Table 3—

Abnormal glucose tolerance at follow-up in women with GDM and DRAs

AuthorFollow-upICAsIAAsGADAsIA-2AsSeveral DRAs
Steel et al. (17)1 yearPredictive of type 1 diabetes
Ginsberg-Fellner et al. (20)YearsPredictive of type 1 diabetes
Stowers et al. (19)Up to 22 yearsNot predictive of the final state of glucose tolerance
Catalano et al. (21)Up to 4 yearsPredictive of IGT
Stangerberg et al. (23)2–4 monthsNot predictive of abnormal OGTT*
Mauricio et al. (24)MonthsPredictive of diabetes
Damm et al. (26)Up to 11 yearsPredictive of type 1 diabetes
Beischer et al. (51)YearsGADAs at follow-up associated with type 1 and type 2 diabetes
Petersen et al. (52)Up to 11 yearsPredictive of type 1 diabetesPredictive of type 1 diabetesDRA positivity predictive of type 1 diabetes
Fuchtenbusch et al. (29)Up to 5 yearsPredictive of type 1 diabetes*Predictive of type 1 diabetes*Not predictive of type 1 diabetes*Risk of type 1 diabetes increases with the number of DRAs*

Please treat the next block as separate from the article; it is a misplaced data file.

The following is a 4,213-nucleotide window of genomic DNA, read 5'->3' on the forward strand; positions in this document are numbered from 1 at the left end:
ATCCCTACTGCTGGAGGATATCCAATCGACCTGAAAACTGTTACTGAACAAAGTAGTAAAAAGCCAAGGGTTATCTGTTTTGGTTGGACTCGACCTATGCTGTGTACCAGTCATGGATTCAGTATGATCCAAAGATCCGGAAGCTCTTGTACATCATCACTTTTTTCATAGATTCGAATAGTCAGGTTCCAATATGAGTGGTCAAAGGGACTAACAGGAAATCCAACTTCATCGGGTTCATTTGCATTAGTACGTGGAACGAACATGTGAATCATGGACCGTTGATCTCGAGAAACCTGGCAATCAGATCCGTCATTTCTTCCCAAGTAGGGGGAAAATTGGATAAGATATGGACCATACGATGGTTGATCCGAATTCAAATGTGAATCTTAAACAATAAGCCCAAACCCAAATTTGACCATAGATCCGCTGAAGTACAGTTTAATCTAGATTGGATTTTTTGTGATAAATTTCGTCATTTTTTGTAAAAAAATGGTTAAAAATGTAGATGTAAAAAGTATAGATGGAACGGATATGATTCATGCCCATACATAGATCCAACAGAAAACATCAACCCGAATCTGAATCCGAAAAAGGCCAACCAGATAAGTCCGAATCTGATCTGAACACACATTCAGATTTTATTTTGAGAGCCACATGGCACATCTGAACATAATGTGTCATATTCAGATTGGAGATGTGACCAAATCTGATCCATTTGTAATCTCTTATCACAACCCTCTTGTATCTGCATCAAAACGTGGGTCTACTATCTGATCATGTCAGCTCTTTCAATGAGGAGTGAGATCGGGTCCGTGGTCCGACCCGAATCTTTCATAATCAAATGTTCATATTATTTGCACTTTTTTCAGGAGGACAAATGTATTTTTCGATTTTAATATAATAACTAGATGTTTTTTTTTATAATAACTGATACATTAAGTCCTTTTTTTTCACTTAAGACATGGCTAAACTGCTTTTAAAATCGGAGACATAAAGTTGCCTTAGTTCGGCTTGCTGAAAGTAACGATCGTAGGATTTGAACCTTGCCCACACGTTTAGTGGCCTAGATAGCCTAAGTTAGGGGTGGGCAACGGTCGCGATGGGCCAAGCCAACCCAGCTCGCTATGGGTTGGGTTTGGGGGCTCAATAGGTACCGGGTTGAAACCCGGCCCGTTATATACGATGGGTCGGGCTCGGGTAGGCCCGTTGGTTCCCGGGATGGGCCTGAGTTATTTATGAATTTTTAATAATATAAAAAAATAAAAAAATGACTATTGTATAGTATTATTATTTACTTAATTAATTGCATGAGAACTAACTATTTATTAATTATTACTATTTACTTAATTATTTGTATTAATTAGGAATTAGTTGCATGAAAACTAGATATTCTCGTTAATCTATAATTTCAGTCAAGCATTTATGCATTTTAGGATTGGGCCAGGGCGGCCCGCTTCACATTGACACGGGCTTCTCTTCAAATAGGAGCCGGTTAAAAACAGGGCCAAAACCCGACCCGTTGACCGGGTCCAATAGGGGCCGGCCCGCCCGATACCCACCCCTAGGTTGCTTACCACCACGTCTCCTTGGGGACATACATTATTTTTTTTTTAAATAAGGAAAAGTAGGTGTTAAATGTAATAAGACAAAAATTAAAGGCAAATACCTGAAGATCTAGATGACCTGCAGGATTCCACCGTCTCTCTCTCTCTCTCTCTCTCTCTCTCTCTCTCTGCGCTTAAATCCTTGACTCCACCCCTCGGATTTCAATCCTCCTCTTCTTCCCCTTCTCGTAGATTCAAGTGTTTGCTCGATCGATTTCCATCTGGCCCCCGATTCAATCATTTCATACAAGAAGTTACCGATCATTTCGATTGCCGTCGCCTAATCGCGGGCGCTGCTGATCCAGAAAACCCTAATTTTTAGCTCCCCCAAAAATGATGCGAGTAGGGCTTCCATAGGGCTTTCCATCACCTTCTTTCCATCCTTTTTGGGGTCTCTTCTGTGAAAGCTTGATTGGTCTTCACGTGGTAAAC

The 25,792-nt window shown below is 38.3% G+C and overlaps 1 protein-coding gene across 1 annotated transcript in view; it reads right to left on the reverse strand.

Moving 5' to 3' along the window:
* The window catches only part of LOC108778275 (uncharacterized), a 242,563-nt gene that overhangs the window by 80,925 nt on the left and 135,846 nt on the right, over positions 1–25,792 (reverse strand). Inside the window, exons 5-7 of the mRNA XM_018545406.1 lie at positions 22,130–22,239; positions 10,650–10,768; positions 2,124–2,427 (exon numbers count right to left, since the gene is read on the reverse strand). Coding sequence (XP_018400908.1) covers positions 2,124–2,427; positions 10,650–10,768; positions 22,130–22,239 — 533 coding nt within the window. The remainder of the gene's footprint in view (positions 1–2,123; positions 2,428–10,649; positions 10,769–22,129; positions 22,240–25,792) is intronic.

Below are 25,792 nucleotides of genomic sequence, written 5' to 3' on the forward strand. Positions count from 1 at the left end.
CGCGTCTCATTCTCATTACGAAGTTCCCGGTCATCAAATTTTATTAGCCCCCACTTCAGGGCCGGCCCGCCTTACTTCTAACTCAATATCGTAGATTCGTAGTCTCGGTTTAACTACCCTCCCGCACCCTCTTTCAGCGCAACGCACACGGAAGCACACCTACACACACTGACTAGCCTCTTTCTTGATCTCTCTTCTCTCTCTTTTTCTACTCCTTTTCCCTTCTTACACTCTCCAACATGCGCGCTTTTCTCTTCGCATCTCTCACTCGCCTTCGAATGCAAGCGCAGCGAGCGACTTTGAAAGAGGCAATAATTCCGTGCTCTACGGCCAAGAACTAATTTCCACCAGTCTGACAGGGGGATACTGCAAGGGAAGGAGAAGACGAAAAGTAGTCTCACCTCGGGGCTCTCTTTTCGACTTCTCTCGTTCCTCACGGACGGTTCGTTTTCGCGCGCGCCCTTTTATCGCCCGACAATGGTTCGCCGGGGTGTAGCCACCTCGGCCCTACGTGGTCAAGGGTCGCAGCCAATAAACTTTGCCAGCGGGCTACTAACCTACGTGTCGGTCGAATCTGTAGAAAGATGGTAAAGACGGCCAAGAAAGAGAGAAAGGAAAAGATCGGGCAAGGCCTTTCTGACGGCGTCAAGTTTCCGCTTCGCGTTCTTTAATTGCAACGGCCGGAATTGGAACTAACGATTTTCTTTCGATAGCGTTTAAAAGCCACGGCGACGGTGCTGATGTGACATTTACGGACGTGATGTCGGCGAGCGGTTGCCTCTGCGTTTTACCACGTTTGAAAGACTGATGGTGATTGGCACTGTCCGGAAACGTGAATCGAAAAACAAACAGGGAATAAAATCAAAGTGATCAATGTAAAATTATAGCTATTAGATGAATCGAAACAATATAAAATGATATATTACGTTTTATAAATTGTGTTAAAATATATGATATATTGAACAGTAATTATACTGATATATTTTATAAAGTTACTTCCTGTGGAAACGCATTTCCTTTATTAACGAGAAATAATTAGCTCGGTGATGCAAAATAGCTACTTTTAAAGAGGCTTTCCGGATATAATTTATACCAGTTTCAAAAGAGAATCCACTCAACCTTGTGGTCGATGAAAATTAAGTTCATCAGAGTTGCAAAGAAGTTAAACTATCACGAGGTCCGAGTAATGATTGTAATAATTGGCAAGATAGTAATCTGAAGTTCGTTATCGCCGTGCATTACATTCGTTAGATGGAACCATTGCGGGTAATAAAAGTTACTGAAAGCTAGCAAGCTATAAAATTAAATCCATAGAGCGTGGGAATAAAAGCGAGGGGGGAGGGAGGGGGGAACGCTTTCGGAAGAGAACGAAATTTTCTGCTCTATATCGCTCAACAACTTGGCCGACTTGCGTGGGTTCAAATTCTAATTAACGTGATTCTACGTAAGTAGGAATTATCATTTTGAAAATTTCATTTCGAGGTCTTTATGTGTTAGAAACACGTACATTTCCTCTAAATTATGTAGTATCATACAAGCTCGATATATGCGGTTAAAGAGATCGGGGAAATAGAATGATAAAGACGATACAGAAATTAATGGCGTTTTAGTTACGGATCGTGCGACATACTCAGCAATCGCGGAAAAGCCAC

Panczel et al. (31)Up to 14 yearsPredictive of type 1 diabetes
Kousta et al. (55)Up to 45 monthsGADAs at follow-up not associated with different FBG or HOMA estimations of insulin secretion and sensitivity
Weng et al. (56)1 yearNo association with diabetes/IGT
Lapolla et al. (34)5 yearsDRA positivity, borderline association to type 1 diabetes
Albareda et al. (35)Up to 11 yearsDRA positivity not predictive of diabetes, type 1 diabetes, or type 2 diabetes*
Järvelä et al. (37)Up to 7 yearsPredictive of type 1 diabetes*Predictive of type 1 diabetes*Not predictive of type 1 diabetes*Number of DRAs predictive of type 1 diabetes*
Löbnner et al. (83)Up to 11 yearsGAD and/or IA-2 positivity predictive of diabetes*
  • For groups with several articles on the subject, only articles providing new information on the predictive ability of DRAs are included.

  • *

    * Adjusted for other predictors. FBG, fasting blood glucose; HOMA, homeostasis model assessment; IGT, impaired glucose tolerance; OGTT, oral glucose tolerance test.